Monthly Archives: May 2012

Catch the transit in Cleveland

Observers on the North Coast are well-positioned to see the last transit of Venus in our lifetimes on Tuesday, June 5, 2012. The event is rare, indeed, with the next transit taking place in the year 2117 — and then … Continue reading

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Now all we need is clear skies

“I spent some time this morning experimenting with solar photography. On June 5 the transit of Venus will take place and, since the next one after that won’t happen for another 115 years, I thought I should try for this … Continue reading

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Our (very) partial eclipse

Sites along the US West Coast enjoyed a beautiful annular eclipse on Sunday, May 20, as did observers in China. We did not see much of an eclipse from Northeastern Ohio. We were, however, treated to some beautiful sunset views! … Continue reading

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So long, Venus!

Jay Reynolds made this photo of Venus setting over the pond at Letha House Park. This week, Venus will be losing one degree of altitude per day as it heads towards its rendezvous with astronomical history — June’s transit of … Continue reading

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Mother’s Day: AR1476 and her “children”

Sunday, May 13 dawned reasonably clear and so, with cloudy skies anticipated, a few rushed observations were made of our Sun. AR1476 continues to dominate the solar disk through it has been joined by several smaller but notable sunspots. A … Continue reading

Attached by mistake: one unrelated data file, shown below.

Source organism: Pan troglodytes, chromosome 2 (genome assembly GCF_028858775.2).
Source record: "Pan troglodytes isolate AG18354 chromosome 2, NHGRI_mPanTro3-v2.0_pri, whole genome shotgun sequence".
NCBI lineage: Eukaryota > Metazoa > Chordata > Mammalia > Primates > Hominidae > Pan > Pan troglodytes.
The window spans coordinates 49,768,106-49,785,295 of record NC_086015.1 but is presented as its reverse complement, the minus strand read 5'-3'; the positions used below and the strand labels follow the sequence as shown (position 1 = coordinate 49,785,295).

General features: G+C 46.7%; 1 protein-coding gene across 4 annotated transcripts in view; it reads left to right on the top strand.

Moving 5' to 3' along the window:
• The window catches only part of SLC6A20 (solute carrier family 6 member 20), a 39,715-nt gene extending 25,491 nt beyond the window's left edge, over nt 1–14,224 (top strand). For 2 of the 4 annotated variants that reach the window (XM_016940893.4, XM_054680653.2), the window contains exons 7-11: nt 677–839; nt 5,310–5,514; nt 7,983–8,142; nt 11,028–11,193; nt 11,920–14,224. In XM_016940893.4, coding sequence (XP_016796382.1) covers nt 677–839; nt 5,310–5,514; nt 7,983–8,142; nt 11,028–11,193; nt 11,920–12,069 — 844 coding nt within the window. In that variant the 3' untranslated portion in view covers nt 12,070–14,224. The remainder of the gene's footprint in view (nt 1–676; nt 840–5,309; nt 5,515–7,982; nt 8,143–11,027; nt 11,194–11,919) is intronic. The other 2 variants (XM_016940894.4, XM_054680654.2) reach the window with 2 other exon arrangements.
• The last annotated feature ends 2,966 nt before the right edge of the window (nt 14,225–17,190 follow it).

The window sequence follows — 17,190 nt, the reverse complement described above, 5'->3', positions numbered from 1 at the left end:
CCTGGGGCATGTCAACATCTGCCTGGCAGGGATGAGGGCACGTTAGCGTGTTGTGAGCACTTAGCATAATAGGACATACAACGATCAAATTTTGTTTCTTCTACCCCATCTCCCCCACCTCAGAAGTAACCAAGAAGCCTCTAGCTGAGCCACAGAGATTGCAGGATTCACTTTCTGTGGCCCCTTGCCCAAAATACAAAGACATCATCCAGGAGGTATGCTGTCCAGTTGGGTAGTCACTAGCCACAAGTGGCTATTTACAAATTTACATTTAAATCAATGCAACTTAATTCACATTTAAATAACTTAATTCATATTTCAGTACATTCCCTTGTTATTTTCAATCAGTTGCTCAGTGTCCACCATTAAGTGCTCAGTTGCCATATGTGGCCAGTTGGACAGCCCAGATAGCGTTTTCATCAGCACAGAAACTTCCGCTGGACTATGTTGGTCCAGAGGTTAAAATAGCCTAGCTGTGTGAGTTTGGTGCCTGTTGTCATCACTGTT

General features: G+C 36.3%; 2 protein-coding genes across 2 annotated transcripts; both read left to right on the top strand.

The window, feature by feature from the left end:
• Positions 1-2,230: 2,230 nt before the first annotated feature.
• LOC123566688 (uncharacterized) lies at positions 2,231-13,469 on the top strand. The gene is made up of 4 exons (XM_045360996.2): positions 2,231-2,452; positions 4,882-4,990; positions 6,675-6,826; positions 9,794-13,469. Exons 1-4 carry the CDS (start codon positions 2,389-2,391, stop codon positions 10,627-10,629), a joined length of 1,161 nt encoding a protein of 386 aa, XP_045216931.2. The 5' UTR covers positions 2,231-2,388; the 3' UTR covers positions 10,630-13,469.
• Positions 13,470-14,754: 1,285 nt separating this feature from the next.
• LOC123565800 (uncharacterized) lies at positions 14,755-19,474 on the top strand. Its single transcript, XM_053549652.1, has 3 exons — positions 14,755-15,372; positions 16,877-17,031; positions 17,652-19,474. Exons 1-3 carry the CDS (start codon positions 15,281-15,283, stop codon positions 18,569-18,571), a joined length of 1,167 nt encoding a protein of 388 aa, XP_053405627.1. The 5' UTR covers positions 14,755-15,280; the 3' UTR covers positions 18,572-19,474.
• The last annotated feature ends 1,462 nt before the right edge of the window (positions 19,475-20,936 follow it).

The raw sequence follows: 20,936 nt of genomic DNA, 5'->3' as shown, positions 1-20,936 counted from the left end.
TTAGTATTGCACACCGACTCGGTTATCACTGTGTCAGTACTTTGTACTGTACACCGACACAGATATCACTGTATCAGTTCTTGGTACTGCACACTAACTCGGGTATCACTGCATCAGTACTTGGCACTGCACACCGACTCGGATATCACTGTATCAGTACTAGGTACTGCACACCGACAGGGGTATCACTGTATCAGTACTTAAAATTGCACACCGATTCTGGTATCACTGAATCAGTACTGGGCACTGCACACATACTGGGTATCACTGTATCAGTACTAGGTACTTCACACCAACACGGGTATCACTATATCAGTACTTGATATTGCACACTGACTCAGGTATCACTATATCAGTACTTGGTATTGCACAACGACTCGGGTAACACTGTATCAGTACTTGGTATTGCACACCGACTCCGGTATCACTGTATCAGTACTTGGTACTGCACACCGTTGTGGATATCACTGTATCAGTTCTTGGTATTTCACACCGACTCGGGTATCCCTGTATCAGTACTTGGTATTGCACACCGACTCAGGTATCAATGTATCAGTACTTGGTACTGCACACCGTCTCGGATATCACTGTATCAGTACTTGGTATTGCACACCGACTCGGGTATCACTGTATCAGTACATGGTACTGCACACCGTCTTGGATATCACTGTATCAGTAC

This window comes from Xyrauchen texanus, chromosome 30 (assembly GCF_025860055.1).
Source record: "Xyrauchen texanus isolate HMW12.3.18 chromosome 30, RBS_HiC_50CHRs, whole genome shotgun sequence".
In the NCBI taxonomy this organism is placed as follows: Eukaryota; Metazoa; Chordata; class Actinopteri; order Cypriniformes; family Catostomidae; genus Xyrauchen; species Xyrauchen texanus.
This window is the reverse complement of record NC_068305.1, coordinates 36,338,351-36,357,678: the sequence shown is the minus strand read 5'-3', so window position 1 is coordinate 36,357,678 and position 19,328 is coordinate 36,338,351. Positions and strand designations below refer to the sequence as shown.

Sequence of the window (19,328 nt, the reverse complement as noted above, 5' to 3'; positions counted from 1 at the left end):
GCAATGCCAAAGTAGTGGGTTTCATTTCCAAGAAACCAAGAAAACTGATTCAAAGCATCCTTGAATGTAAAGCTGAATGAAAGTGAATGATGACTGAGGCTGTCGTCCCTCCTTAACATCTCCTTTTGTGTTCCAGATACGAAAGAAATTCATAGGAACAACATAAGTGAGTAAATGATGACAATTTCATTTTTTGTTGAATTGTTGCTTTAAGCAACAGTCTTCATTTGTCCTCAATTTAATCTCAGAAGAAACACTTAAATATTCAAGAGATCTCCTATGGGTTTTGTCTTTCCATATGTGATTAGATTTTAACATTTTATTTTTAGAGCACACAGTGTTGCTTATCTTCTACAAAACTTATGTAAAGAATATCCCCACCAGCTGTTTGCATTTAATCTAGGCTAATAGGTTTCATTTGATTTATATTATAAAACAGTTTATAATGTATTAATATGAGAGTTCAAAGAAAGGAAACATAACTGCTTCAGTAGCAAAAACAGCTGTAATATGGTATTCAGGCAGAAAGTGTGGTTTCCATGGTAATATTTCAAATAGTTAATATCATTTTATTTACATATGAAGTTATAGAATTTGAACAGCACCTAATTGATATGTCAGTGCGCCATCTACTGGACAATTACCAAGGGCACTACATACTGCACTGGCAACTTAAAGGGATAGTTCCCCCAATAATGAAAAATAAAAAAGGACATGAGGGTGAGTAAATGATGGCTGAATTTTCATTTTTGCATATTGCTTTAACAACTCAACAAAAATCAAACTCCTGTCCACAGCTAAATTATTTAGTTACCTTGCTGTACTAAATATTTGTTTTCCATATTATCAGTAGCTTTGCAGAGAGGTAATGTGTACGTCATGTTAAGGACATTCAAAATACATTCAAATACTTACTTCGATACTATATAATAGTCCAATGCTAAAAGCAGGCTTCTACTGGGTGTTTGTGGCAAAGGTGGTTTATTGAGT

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CME on its way though aim is off a bit

Sunspot group AR1476 finally spit out a coronal mass ejection (CME) though perhaps a bit late for a direct shot at Earth. The active region has been the focus of much attention from solar-interested scientists and amateur astronomers of every … Continue reading

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Here comes the Sun(spots)

A string of clear-sky days has allowed amateur astronomers to get a good look at a string of sunspots. AR1476 was rotating towards the center of the Solar disk on Thursday, May 10, when CAA member Christopher Christe aimed his … Continue reading

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